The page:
J. Michael Straczynski had established himself in Hollywood. Everyday, he contributed to different TV shows in a number of ways, including that of a scriptwriter. One day, the idea of a “novel for television,” of a five-year saga concerning a space station, struck him. Suddenly, his former success wasn’t enough for him. So, even though a Sci-fi series on this level had never been attempted on American television, he sketched out the broad strokes of his idea, and embarked on the long and difficult process of trying to sell it to the major studios. After he finally sold the series to Warner Brothers, and won the right to serve as its executive producer, this was only the beginning of his work on Babylon 5. Throughout the entire series run, he would oversee every aspect of the show’s production, including writing most of the scripts, to ensure that the vision he had conceived reached its fullest potential on our screens. He even spent time regularly traveling to Science Fiction conventions, personally answering fan mail, and interacting with fans though the burgeoning power of the Internet.
A woman at my mother’s church, let’s call her Ms. Milton, felt so affected by the shooting at Newtown, Connecticut, that she could not dispel the conflicting emotions and questions raised by the incident. She wondered how and why the event took place, but came up with no satisfactory answers. Finally, she started writing a poem, and by the time she finished it, found she had brokered a partial peace in her heart between the event's physical reality and its spiritual implications. This last Sunday, she shared the poem with her congregation, in the hopes that it would help others similarly affected by the tragedy.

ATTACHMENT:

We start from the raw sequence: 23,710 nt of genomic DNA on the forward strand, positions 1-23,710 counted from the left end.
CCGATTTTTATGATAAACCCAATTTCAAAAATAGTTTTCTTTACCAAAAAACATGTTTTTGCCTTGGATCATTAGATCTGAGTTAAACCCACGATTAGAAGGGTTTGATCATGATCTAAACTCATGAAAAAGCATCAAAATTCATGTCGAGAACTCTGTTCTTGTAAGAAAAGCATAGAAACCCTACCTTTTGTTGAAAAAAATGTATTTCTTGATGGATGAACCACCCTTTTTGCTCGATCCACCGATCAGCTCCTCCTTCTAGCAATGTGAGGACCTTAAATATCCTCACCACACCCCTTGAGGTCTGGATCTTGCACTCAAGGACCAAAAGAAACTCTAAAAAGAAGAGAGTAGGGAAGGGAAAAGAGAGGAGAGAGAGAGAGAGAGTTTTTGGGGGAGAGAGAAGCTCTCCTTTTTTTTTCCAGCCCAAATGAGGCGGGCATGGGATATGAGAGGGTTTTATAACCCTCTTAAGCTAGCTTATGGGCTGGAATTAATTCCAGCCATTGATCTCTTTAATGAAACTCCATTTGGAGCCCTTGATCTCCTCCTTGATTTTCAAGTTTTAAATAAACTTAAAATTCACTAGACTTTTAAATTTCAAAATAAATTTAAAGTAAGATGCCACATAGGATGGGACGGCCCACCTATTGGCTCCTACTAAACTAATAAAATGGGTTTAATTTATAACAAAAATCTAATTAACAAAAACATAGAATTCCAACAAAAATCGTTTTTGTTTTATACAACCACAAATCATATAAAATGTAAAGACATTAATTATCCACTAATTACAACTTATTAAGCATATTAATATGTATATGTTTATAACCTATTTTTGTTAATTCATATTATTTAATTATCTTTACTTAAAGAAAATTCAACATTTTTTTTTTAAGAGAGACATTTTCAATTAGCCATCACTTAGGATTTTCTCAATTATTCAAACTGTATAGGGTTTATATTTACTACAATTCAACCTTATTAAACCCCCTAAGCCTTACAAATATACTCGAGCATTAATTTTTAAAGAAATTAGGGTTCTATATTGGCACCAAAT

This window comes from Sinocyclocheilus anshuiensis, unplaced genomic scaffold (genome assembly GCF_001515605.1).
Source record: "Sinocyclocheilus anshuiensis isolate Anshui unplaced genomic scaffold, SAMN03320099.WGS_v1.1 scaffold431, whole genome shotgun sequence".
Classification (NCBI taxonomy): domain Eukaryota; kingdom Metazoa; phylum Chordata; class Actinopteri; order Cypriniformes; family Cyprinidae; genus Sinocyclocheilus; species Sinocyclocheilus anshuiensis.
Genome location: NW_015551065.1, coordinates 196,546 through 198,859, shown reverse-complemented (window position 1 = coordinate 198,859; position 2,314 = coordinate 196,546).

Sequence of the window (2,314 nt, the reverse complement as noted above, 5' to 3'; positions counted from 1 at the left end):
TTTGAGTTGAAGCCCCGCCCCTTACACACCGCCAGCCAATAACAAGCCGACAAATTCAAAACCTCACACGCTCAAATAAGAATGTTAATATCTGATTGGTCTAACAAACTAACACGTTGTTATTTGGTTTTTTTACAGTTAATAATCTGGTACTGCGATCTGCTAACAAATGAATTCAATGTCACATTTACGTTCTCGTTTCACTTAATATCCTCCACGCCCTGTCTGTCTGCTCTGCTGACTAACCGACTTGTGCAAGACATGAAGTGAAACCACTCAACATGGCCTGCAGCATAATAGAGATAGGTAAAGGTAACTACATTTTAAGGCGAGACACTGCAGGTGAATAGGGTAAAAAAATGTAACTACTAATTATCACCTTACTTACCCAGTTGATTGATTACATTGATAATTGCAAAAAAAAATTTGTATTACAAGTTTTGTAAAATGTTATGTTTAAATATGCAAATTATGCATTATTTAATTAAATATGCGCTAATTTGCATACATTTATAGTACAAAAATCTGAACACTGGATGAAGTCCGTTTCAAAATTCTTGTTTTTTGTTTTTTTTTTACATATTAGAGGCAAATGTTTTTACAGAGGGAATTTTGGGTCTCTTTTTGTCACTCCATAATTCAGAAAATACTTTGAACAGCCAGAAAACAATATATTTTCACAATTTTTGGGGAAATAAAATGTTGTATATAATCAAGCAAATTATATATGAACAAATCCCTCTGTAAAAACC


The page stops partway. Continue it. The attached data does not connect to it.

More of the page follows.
Another couple at the church, let’s call them Mr. and Mrs. Credit, once served as missionaries. To celebrate his ninetieth birthday, they sold an old trailer they no longer used, and visited a church in South Africa they had once ministered in. Mrs. Credit shared with the congregation that, while in college, their denomination rejected them as candidates for their missionary program. So the couple opened themselves to any organizations that would send them to the mission field. They sacrificed in every area of their lives, always scrambling to fund their endeavors. But because they operated as independent, “Faith Missionaries,” they visited more countries and ministered to more disparate groups than they could have, had they been enjoyed the more secure funding from one denomination. They may be retired now, but the couple donated the proceeds from the sale to the South African church’s building program, in the hopes that the congregation could more effectively serve their community.
|A gift from the Credits, to remind us of Africa,|
and the importance of following our calling
with A Sense of Mission.
Mrs. Credit offered this advice: pursue your passion today, where you live. Don’t wait on fate or circumstance, or an invitation from anyone. Whether your calling leads you, like the Credits, to missionary service, like J. Michael Straczynski, to helm a TV program, or like Ms. Milton, to tackle smaller (but no less important) tasks such as writing the occasional poem, follow your calling. What is your passion in life? Do you feel a sense of mission: that what you wish to accomplish is not only important to you, but to others as well? Whatever it is, I wish you all the success in the world, as you determine, and then pursue your project with the sense of mission that it deserves.